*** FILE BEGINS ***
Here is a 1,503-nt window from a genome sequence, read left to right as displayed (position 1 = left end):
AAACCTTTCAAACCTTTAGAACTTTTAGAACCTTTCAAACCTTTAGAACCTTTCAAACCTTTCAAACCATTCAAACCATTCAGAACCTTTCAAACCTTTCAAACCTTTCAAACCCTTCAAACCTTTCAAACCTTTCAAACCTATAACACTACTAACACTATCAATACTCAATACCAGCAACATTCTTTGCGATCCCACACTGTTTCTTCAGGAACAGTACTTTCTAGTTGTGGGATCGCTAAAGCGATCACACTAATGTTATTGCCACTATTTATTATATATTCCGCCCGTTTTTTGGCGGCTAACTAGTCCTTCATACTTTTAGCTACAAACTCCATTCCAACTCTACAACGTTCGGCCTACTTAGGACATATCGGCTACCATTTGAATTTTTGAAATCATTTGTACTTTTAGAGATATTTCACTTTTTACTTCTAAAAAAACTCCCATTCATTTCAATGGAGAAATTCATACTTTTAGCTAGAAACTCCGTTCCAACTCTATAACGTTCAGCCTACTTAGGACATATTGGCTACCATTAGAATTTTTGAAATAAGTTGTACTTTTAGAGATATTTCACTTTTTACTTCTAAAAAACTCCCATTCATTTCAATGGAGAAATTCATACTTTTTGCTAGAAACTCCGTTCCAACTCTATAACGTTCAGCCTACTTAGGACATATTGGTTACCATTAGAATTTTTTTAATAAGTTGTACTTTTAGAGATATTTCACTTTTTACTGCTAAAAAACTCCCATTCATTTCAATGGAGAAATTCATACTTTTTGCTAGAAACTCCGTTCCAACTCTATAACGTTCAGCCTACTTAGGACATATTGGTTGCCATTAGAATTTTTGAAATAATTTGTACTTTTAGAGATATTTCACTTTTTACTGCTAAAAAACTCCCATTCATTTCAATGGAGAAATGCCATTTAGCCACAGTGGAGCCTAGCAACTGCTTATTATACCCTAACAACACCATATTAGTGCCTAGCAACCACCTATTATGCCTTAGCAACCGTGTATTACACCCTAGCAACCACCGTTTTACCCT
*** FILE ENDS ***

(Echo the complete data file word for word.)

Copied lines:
Here is a 1,503-nt window from a genome sequence, read left to right as displayed (position 1 = left end):
AAACCTTTCAAACCTTTAGAACTTTTAGAACCTTTCAAACCTTTAGAACCTTTCAAACCTTTCAAACCATTCAAACCATTCAGAACCTTTCAAACCTTTCAAACCTTTCAAACCCTTCAAACCTTTCAAACCTTTCAAACCTATAACACTACTAACACTATCAATACTCAATACCAGCAACATTCTTTGCGATCCCACACTGTTTCTTCAGGAACAGTACTTTCTAGTTGTGGGATCGCTAAAGCGATCACACTAATGTTATTGCCACTATTTATTATATATTCCGCCCGTTTTTTGGCGGCTAACTAGTCCTTCATACTTTTAGCTACAAACTCCATTCCAACTCTACAACGTTCGGCCTACTTAGGACATATCGGCTACCATTTGAATTTTTGAAATCATTTGTACTTTTAGAGATATTTCACTTTTTACTTCTAAAAAAACTCCCATTCATTTCAATGGAGAAATTCATACTTTTAGCTAGAAACTCCGTTCCAACTCTATAACGTTCAGCCTACTTAGGACATATTGGCTACCATTAGAATTTTTGAAATAAGTTGTACTTTTAGAGATATTTCACTTTTTACTTCTAAAAAACTCCCATTCATTTCAATGGAGAAATTCATACTTTTTGCTAGAAACTCCGTTCCAACTCTATAACGTTCAGCCTACTTAGGACATATTGGTTACCATTAGAATTTTTTTAATAAGTTGTACTTTTAGAGATATTTCACTTTTTACTGCTAAAAAACTCCCATTCATTTCAATGGAGAAATTCATACTTTTTGCTAGAAACTCCGTTCCAACTCTATAACGTTCAGCCTACTTAGGACATATTGGTTGCCATTAGAATTTTTGAAATAATTTGTACTTTTAGAGATATTTCACTTTTTACTGCTAAAAAACTCCCATTCATTTCAATGGAGAAATGCCATTTAGCCACAGTGGAGCCTAGCAACTGCTTATTATACCCTAACAACACCATATTAGTGCCTAGCAACCACCTATTATGCCTTAGCAACCGTGTATTACACCCTAGCAACCACCGTTTTACCCT